A speculative methodology can also be a deeply political response to the conventions of archival research, argues Sonja Boon in our Writing Radically series.
“You don’t know what you had until you lost it”: at a time when few of us can travel far, Catherine Fletcher asks what role travel plays in the historical process.
After several dramatic protest confrontations with the U.S. government, by the mid-1970s radical Native American sovereignty activists had begun to regularly travel to Europe to build alliances in order to pressure the United States government from the outside to adopt a policy of Indian sovereignty. György Tóth explores friendship & solidarity in these transatlantic alliances, and shows how breaking down stereotypes & building strong interpersonal relationships was fundamental to the success of the movement.
For our new series on Writing Radically we asked: how can we radically re-imagine the writing of history? Will Pooley discusses the radical role of grammar.
Barbara Taylor review’s Tessa McWatt’s ‘Shame On Me: an anatomy of race and belonging’. Her review considers the discovery and rediscovery of friends, and how important this process is in order to understand disparities of power and privilege that so often go unspoken or willfully unnoticed.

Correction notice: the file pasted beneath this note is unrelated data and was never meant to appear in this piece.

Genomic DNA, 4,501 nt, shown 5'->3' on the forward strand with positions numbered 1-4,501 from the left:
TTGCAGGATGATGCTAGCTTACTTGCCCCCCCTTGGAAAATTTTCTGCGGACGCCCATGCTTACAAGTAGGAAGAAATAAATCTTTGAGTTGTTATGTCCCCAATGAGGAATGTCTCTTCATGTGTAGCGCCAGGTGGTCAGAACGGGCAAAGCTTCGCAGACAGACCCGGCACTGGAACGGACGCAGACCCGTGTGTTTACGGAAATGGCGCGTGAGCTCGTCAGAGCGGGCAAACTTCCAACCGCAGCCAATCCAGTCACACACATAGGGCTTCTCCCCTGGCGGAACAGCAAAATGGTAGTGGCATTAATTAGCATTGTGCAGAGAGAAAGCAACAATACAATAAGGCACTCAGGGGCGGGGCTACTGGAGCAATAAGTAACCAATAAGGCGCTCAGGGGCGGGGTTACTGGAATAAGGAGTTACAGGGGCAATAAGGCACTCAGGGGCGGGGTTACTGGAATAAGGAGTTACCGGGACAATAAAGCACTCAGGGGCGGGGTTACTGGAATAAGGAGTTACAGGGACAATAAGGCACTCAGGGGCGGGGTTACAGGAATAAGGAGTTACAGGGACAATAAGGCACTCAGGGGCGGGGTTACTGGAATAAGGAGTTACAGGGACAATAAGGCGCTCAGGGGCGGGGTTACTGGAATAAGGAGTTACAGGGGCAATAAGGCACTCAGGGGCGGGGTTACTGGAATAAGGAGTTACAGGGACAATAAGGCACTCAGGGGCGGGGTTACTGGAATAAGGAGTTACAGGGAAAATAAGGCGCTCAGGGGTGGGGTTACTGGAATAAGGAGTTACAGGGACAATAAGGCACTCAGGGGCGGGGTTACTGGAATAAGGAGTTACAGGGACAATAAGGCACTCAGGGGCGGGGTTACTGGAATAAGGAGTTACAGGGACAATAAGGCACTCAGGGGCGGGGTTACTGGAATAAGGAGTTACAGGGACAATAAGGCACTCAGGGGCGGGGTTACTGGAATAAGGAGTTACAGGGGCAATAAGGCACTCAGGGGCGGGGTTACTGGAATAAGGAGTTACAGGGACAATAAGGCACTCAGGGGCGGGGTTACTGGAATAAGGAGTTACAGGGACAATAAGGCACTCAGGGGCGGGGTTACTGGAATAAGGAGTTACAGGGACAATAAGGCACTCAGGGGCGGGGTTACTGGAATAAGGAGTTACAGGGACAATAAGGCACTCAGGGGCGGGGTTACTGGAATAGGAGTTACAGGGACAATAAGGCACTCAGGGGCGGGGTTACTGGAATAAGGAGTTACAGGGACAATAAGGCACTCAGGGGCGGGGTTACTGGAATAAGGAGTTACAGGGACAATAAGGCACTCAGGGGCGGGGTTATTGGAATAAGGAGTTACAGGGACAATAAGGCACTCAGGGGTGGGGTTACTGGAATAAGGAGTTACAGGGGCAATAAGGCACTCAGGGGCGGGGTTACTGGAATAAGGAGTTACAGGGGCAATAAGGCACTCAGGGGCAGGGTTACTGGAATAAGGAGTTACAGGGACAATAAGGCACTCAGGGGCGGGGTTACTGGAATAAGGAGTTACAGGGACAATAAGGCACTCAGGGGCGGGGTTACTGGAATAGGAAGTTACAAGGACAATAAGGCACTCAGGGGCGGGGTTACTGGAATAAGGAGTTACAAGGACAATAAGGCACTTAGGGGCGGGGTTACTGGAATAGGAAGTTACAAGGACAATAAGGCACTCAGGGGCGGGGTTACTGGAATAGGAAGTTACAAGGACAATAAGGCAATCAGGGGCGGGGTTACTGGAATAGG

Barbara Caine recounts a powerful friendship between two working women in early 20th century Britain. Eva & Ruth found friendship in their shared love of books – in the words of George Eliot & Charlotte Brontë – but most importantly in each other, as they sought and struggled to create new and fuller lives.
Early modern women and men possessed complex capacities for friendship, love, and devotion, and the nuances of these partnerships defy and challenge our received assumptions about early modern heterosexual and heterosocial relationships. Amanda E. Herbert explores radical friendship in 17th century Britain…